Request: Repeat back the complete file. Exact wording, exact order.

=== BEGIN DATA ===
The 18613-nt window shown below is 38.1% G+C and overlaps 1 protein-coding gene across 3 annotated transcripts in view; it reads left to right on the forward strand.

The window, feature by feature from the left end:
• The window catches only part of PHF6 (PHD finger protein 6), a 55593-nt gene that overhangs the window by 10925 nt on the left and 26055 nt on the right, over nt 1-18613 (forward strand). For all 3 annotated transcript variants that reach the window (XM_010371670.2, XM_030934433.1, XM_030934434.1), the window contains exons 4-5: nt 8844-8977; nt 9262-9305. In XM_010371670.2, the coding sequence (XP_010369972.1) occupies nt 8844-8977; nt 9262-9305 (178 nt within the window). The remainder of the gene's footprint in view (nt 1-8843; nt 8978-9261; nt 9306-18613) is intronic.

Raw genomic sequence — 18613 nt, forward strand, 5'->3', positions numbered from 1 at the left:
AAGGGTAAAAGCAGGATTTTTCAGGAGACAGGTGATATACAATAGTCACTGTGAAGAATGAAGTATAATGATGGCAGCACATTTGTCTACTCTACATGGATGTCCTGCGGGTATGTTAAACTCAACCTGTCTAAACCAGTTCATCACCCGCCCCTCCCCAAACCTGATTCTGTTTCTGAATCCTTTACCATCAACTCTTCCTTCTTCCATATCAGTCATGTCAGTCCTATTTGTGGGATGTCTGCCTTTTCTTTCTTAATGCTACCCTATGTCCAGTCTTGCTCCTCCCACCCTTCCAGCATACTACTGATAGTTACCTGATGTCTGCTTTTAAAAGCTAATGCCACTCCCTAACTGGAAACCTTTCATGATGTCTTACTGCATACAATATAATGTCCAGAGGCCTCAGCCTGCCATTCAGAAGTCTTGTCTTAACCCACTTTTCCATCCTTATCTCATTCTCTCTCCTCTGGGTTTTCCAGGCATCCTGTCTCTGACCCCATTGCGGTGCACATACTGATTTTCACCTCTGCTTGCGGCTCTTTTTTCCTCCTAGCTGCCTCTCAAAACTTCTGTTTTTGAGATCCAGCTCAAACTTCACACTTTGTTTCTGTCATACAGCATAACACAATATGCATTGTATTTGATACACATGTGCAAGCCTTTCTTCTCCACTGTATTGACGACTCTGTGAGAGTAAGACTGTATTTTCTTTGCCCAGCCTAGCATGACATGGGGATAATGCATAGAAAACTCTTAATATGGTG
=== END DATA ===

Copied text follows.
The 18613-nt window shown below is 38.1% G+C and overlaps 1 protein-coding gene across 3 annotated transcripts in view; it reads left to right on the forward strand.

The window, feature by feature from the left end:
• The window catches only part of PHF6 (PHD finger protein 6), a 55593-nt gene that overhangs the window by 10925 nt on the left and 26055 nt on the right, over nt 1-18613 (forward strand). For all 3 annotated transcript variants that reach the window (XM_010371670.2, XM_030934433.1, XM_030934434.1), the window contains exons 4-5: nt 8844-8977; nt 9262-9305. In XM_010371670.2, the coding sequence (XP_010369972.1) occupies nt 8844-8977; nt 9262-9305 (178 nt within the window). The remainder of the gene's footprint in view (nt 1-8843; nt 8978-9261; nt 9306-18613) is intronic.

Raw genomic sequence — 18613 nt, forward strand, 5'->3', positions numbered from 1 at the left:
AAGGGTAAAAGCAGGATTTTTCAGGAGACAGGTGATATACAATAGTCACTGTGAAGAATGAAGTATAATGATGGCAGCACATTTGTCTACTCTACATGGATGTCCTGCGGGTATGTTAAACTCAACCTGTCTAAACCAGTTCATCACCCGCCCCTCCCCAAACCTGATTCTGTTTCTGAATCCTTTACCATCAACTCTTCCTTCTTCCATATCAGTCATGTCAGTCCTATTTGTGGGATGTCTGCCTTTTCTTTCTTAATGCTACCCTATGTCCAGTCTTGCTCCTCCCACCCTTCCAGCATACTACTGATAGTTACCTGATGTCTGCTTTTAAAAGCTAATGCCACTCCCTAACTGGAAACCTTTCATGATGTCTTACTGCATACAATATAATGTCCAGAGGCCTCAGCCTGCCATTCAGAAGTCTTGTCTTAACCCACTTTTCCATCCTTATCTCATTCTCTCTCCTCTGGGTTTTCCAGGCATCCTGTCTCTGACCCCATTGCGGTGCACATACTGATTTTCACCTCTGCTTGCGGCTCTTTTTTCCTCCTAGCTGCCTCTCAAAACTTCTGTTTTTGAGATCCAGCTCAAACTTCACACTTTGTTTCTGTCATACAGCATAACACAATATGCATTGTATTTGATACACATGTGCAAGCCTTTCTTCTCCACTGTATTGACGACTCTGTGAGAGTAAGACTGTATTTTCTTTGCCCAGCCTAGCATGACATGGGGATAATGCATAGAAAACTCTTAATATGGTG